Illustrations. Authors should plan illustrations for dimensions of the printed page and allow room for legends at the bottom. When preparing illustrations, authors should bear in mind that the journal has a print size of 17 cm by 25 cm, using A4 paper. 

Final raster-based illustrations must be composed with a minimum resolution of 300 dpi and submitted in a common, non-compressed format (e.g., .tif or .png). Do not use compressed formats (e.g., .jpg) for final illustration files.

Final vector-based illustrations can be submitted as .svg, .pdf, or .eps files if not combined in a plate with raster-based illustrations. Please, use vector-based file formats for text and line-art, and embed all fonts.

All text labeling of illustrations should match the font used in the final, printed copy of the article, which is a “Times New Roman” family, serif font. Microsoft’s Times New Roman is a good option. The open FreeSerif font (GNU FreeFont) is a close match.

Figures should be numbered with only integers (e.g., 1, 2, 3). DO NOT USE decimals (not 1.1, 1.2, 2.1, 2.2, etc.) or letter sub-labels (not 1a, 1b, 2a, 2b, etc.). Order figures singularly or in plates in a sequence that composes a cohesive synthesis of the text, data, and illustrations. For articles with experimental methodology this might be the order in which the figures appear in the text, but for descriptive taxonomy it may be based on composing plates of similar features, similar taxa, or other comparative parameters.

Figure numbers should be visible and legible, and should be placed at the lower left corner of each figure.

Citations in text. References in text should be formatted as follows: (Henry 2019), (Henry 2019, 2021), (Smith 2008a, 2008b; Henry and Wheeler 2015), and (Gagne et al. 1999). Citations “in press” should be cited as “in press,” not the expected year of publication, and are limited to unpublished works accepted for publication. Names of persons providing unpublished information should include initials and be referenced in the text as M. Smith (pers. comm.) [information obtained orally] and M. Smith (in litt.) [information obtained in writing]. Authors may reference their own unpublished data in the text as M. Smith (unpubl.).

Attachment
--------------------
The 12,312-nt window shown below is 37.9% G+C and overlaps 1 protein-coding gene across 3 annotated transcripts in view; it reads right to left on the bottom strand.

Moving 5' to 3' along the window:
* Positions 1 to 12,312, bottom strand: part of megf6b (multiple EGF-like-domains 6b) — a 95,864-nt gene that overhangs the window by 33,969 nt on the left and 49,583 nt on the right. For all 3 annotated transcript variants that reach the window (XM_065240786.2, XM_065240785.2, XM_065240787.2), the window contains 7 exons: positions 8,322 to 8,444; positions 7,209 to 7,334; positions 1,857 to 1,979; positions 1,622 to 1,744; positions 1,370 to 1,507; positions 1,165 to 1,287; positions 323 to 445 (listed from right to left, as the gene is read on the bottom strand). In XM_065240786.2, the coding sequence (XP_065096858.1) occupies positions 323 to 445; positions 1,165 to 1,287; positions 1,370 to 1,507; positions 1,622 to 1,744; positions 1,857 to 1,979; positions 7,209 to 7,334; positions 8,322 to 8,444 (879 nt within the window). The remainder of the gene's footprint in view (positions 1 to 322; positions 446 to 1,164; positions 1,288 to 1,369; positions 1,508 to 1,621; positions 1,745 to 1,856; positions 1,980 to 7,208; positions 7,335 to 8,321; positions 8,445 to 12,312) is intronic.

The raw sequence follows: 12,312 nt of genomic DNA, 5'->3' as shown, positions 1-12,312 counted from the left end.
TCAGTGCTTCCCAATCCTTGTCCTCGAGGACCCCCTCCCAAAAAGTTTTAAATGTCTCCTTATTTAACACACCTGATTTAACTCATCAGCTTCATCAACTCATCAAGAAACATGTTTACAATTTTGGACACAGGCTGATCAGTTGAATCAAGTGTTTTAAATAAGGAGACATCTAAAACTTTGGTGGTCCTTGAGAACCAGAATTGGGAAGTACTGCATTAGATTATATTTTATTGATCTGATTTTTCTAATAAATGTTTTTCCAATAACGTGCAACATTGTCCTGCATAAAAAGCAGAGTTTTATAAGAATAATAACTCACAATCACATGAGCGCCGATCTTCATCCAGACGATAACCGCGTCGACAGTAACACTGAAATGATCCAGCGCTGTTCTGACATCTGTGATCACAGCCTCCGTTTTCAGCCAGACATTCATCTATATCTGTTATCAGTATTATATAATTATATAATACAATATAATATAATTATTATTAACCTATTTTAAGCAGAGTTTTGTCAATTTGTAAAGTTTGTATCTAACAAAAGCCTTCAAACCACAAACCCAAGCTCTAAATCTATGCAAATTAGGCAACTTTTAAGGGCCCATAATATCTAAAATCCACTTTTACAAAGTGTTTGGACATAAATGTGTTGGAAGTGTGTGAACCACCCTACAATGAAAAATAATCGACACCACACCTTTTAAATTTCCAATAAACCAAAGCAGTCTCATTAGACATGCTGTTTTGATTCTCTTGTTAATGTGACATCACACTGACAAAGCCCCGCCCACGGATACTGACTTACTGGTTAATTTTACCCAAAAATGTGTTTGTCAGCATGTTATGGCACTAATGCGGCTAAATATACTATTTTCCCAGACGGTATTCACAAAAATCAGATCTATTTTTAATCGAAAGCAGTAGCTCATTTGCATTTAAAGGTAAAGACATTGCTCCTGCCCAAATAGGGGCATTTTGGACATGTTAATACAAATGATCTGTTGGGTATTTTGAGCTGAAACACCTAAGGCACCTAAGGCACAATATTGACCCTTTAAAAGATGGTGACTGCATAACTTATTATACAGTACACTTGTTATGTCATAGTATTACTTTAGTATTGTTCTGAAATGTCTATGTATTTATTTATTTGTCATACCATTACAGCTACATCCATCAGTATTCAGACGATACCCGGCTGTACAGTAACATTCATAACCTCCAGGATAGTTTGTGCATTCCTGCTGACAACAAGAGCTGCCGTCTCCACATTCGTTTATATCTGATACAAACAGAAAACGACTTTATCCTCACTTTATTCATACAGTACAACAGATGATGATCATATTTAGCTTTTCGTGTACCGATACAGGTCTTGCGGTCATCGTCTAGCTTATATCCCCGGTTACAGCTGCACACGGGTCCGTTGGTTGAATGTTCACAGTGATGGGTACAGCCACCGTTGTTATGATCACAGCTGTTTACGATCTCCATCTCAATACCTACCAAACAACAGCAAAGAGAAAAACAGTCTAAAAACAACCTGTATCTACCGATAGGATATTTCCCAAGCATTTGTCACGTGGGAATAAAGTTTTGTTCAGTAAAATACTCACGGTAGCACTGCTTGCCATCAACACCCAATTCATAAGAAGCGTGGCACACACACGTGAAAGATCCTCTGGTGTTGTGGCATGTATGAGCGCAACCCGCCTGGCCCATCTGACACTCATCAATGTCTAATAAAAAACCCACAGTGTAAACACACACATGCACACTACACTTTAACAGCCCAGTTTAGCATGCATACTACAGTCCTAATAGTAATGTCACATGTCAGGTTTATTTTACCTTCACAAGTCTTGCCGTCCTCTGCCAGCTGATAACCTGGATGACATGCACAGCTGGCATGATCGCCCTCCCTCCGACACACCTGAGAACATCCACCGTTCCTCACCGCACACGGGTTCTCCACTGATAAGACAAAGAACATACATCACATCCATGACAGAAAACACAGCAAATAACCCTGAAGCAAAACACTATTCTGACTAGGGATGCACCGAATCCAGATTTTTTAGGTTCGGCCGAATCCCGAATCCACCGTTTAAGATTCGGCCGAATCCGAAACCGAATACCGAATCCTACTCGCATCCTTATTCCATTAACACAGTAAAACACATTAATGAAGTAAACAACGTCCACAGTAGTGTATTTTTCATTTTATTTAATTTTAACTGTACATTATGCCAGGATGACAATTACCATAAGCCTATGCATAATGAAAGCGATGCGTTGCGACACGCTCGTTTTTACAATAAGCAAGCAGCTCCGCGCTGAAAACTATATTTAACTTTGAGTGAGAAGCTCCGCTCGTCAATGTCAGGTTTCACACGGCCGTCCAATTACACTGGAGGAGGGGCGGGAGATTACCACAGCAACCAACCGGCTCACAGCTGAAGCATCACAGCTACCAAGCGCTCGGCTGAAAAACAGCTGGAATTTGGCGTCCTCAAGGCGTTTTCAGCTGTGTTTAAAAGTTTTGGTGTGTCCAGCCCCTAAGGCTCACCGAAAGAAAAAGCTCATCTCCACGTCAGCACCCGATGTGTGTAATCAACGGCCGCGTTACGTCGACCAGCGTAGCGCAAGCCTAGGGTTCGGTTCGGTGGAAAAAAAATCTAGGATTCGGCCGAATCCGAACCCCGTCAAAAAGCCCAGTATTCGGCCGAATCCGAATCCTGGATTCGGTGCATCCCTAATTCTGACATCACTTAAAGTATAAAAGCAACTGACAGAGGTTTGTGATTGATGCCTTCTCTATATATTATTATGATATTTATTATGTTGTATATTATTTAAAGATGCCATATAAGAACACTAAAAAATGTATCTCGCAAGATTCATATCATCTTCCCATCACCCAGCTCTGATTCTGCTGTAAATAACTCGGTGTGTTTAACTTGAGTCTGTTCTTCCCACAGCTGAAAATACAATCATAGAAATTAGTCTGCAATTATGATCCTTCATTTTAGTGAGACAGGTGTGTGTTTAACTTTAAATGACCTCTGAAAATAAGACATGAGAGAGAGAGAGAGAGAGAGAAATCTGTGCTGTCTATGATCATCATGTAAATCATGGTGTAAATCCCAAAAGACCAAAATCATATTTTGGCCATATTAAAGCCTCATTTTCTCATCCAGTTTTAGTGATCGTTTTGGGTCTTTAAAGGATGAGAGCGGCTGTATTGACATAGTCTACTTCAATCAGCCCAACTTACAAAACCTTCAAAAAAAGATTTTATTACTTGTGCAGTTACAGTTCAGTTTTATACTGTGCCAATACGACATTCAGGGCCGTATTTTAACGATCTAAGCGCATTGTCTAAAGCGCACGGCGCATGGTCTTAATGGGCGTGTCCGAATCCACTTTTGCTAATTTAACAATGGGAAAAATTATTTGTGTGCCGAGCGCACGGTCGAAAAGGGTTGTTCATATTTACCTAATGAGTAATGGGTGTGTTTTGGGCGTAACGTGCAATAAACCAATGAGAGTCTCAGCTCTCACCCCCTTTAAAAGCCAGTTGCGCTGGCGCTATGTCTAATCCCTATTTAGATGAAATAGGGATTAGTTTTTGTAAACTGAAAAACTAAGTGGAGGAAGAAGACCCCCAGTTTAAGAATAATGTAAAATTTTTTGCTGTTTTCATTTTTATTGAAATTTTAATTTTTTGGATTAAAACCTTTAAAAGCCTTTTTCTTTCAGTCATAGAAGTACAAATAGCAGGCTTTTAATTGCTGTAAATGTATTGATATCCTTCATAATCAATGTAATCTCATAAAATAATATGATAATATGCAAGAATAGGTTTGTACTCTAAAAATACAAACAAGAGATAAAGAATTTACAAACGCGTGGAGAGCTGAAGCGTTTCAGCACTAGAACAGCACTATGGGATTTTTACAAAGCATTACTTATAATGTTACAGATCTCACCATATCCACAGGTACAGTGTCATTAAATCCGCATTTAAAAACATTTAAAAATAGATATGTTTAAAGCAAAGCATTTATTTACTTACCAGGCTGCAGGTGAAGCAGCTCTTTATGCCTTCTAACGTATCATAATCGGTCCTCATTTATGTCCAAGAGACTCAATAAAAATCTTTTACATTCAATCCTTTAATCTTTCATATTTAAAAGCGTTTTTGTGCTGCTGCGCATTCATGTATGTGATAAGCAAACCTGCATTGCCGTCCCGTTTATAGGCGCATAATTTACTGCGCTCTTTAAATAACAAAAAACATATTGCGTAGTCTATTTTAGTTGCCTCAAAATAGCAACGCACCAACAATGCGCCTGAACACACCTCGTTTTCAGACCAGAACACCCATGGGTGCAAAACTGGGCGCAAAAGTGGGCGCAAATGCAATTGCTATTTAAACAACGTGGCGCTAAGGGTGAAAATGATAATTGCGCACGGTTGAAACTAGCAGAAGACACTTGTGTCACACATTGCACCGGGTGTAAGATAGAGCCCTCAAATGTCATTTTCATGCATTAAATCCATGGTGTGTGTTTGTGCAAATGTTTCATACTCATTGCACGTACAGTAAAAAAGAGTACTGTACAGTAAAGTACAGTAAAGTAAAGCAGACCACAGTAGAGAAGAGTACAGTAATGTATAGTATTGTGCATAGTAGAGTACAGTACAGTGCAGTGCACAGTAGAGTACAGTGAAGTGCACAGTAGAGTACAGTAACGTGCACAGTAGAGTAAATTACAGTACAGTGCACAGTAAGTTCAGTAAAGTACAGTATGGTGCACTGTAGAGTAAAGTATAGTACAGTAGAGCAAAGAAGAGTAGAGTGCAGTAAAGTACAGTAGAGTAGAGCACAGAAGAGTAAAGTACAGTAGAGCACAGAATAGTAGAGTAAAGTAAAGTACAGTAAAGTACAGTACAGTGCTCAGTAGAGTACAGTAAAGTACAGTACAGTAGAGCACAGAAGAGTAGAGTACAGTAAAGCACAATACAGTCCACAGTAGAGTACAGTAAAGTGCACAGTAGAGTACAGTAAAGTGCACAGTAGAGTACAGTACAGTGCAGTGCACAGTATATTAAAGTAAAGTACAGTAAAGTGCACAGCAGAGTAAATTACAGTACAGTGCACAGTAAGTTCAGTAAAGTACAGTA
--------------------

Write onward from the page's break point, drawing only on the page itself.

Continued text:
Literature cited. List all authors cited in the Literature Cited. For multi-authored papers, give all author names. All journal titles should be spelled out completely. Ensure that the references are complete and arranged according to name and year of publication. Papers must follow those of single authors, in alphabetical order according to second, third, etc. author. In case there is more than one paper by the same author or group of authors, they must be listed in chronological order. If they were also of published in the same year, lower-case letters of the alphabet must be used to differentiate them. If more than one paper by the same author or group of authors were cited, his/her/their name/s must be fully transcribed in all occasions. Personal communications and submitted manuscripts should be listed as unpublished results in the text and not listed in the Literature Cited section.

- Citations should be formatted with hanging indents

- Include a space between author initials (i.e., J. C. not J.C.).

- Include both page ranges for a section and total pages for an entire work. Include plates and         frontispiece pages as fitting. (see book citation below).

- Italicize “In” when citing subsections of larger works.